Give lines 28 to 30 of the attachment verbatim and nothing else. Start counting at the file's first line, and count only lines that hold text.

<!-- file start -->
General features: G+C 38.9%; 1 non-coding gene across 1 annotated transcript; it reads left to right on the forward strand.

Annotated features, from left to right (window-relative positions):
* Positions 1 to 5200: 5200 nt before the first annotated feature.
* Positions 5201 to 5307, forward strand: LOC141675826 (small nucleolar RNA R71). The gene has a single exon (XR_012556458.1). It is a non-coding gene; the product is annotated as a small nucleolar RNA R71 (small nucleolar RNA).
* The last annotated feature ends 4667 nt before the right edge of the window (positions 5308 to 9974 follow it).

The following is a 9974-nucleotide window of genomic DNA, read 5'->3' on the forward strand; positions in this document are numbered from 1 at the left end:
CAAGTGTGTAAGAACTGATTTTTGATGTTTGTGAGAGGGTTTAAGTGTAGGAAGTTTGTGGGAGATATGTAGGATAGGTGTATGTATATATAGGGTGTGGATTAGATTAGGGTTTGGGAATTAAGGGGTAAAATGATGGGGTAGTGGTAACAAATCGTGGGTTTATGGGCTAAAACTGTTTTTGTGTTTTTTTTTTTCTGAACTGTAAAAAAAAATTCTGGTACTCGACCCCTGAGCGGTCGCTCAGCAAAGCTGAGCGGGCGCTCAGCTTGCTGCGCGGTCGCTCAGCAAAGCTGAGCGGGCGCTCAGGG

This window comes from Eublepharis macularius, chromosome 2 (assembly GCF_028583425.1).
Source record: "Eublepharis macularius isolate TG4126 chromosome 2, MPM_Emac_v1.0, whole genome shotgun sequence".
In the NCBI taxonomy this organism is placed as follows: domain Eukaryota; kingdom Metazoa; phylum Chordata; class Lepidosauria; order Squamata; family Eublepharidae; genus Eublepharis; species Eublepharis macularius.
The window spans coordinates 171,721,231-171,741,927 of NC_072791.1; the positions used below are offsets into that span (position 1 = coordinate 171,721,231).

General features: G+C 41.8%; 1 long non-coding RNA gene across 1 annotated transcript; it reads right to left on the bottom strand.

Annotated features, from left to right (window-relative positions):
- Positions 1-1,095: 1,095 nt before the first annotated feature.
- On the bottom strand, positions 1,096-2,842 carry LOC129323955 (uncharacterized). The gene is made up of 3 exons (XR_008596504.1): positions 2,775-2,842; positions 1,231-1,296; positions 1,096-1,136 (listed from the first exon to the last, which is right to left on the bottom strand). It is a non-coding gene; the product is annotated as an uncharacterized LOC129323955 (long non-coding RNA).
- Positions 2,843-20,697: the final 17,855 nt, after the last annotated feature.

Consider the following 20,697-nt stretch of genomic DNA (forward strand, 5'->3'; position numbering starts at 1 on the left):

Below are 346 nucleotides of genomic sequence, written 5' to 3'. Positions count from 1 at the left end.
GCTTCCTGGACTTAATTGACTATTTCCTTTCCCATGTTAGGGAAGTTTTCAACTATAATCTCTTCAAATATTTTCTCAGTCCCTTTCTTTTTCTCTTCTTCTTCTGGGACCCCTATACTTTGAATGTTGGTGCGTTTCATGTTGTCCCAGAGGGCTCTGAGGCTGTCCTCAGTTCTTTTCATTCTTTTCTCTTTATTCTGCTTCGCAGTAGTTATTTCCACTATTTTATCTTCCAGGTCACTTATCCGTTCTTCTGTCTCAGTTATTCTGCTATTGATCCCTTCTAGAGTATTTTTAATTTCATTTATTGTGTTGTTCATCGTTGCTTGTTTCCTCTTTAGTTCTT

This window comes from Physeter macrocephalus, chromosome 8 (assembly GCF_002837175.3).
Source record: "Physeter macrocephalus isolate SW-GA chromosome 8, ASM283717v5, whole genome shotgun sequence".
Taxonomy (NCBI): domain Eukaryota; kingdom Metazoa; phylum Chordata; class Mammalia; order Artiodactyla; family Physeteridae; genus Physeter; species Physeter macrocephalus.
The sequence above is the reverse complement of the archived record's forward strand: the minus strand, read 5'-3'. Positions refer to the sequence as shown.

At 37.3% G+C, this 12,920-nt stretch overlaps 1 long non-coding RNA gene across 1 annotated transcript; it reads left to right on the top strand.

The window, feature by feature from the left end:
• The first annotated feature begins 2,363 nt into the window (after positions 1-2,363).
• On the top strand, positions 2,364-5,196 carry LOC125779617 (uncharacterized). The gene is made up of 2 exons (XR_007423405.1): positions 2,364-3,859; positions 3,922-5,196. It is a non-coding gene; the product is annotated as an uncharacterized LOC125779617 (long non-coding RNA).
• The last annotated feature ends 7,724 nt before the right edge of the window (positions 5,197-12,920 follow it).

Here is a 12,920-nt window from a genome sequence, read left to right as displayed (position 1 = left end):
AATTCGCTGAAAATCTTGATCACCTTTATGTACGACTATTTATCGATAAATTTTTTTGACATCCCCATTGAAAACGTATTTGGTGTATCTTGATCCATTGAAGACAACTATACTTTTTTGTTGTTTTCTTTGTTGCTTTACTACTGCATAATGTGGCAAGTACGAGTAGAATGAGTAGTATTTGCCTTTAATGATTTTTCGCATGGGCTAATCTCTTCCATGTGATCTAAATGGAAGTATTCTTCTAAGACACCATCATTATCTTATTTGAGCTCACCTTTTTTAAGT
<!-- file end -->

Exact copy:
• The last annotated feature ends 7,724 nt before the right edge of the window (positions 5,197-12,920 follow it).

Here is a 12,920-nt window from a genome sequence, read left to right as displayed (position 1 = left end):
AATTCGCTGAAAATCTTGATCACCTTTATGTACGACTATTTATCGATAAATTTTTTTGACATCCCCATTGAAAACGTATTTGGTGTATCTTGATCCATTGAAGACAACTATACTTTTTTGTTGTTTTCTTTGTTGCTTTACTACTGCATAATGTGGCAAGTACGAGTAGAATGAGTAGTATTTGCCTTTAATGATTTTTCGCATGGGCTAATCTCTTCCATGTGATCTAAATGGAAGTATTCTTCTAAGACACCATCATTATCTTATTTGAGCTCACCTTTTTTAAGT